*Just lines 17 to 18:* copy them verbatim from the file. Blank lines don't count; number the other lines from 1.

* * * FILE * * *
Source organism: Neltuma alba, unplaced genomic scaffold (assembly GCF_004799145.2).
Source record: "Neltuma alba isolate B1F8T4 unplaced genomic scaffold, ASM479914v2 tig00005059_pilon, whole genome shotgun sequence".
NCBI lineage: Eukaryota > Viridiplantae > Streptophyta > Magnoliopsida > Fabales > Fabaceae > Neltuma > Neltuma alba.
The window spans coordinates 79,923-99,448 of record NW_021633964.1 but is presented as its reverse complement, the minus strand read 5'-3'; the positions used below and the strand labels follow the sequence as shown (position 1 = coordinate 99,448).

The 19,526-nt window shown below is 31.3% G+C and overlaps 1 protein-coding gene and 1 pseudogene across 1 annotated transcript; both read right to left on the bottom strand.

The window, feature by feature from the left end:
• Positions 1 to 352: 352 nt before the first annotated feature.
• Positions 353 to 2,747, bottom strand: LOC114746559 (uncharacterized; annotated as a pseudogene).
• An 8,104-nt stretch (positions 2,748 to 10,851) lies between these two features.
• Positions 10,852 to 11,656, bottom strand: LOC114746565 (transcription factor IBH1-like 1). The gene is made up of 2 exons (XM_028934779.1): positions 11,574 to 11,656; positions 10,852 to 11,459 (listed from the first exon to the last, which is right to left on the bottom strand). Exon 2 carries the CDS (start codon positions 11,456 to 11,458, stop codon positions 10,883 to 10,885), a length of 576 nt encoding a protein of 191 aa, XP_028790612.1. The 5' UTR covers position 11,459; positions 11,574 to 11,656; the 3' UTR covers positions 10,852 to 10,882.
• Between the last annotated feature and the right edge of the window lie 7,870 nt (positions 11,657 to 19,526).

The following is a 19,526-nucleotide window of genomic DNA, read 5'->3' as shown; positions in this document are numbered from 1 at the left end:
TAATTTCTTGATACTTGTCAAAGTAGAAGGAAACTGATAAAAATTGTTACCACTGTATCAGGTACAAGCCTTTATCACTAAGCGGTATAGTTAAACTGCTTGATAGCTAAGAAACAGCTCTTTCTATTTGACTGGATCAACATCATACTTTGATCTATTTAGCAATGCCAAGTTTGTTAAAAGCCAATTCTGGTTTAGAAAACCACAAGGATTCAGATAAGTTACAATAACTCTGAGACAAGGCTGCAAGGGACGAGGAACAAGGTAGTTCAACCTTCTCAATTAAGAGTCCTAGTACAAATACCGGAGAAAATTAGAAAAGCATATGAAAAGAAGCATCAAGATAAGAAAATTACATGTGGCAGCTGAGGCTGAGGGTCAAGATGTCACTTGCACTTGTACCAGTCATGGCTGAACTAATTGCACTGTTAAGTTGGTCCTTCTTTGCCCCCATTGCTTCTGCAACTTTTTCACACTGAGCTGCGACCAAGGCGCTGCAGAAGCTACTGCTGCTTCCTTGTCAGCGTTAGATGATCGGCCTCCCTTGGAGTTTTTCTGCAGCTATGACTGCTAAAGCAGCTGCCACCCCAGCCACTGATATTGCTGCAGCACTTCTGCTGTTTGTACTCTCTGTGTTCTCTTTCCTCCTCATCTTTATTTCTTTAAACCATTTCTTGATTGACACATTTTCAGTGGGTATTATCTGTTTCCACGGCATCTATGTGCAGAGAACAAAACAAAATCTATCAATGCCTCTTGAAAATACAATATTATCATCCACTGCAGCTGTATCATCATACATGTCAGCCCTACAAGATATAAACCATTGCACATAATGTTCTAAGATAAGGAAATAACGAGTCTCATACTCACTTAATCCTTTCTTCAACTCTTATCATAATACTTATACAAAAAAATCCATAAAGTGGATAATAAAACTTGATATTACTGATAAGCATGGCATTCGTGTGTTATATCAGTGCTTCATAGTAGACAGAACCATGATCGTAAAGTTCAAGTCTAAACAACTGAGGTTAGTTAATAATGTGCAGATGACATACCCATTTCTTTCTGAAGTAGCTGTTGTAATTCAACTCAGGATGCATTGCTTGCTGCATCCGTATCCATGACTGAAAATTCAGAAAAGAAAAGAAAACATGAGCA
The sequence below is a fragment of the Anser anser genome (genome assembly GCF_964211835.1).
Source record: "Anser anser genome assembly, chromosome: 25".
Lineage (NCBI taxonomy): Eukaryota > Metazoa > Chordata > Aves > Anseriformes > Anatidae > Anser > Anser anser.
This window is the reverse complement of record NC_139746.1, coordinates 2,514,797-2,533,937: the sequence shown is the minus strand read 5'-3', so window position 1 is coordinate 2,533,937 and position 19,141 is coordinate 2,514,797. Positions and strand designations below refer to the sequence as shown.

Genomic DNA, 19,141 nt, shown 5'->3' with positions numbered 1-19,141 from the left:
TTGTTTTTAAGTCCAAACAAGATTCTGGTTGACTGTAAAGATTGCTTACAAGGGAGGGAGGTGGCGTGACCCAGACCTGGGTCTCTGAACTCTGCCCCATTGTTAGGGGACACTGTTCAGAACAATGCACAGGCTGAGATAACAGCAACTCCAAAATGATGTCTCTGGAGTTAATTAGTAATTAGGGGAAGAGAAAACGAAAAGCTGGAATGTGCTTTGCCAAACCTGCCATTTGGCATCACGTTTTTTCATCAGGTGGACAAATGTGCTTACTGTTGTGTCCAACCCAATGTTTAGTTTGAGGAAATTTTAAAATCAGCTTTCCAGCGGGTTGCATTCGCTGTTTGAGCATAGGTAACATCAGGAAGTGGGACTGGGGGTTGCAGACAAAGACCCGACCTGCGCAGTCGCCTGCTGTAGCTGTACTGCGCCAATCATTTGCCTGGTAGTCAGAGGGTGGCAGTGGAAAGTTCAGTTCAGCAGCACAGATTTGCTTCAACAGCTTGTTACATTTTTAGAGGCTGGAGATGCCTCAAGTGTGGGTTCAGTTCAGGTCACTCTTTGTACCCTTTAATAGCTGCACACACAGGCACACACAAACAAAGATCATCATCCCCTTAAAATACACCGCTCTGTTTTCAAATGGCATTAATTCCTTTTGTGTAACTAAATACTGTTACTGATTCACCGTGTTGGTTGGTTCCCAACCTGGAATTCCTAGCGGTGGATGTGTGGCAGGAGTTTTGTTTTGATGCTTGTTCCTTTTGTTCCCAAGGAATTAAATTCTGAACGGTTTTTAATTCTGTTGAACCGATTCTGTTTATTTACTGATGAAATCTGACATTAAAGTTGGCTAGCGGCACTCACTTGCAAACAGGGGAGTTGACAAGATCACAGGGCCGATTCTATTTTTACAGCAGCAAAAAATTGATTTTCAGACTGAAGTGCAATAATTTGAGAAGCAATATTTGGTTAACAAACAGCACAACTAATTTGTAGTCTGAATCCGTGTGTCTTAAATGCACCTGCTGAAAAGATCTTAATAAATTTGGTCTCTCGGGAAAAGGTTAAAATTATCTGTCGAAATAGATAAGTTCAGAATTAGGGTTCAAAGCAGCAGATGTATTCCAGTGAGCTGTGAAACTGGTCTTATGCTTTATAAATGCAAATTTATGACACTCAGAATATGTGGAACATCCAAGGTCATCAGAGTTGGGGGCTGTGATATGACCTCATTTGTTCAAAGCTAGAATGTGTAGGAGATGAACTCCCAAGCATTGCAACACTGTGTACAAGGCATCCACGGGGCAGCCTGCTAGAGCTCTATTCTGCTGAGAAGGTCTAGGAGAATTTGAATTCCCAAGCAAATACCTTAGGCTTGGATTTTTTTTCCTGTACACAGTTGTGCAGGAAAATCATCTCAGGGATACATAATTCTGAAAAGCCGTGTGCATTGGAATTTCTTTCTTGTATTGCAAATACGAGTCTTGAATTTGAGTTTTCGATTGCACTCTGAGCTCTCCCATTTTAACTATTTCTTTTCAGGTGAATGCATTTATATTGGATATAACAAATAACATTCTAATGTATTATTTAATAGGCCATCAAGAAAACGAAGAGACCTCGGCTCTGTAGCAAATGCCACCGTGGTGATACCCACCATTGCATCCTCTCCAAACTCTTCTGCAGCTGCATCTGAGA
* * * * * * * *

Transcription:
This window is the reverse complement of record NC_139746.1, coordinates 2,514,797-2,533,937: the sequence shown is the minus strand read 5'-3', so window position 1 is coordinate 2,533,937 and position 19,141 is coordinate 2,514,797. Positions and strand designations below refer to the sequence as shown.

Genomic DNA, 19,141 nt, shown 5'->3' with positions numbered 1-19,141 from the left: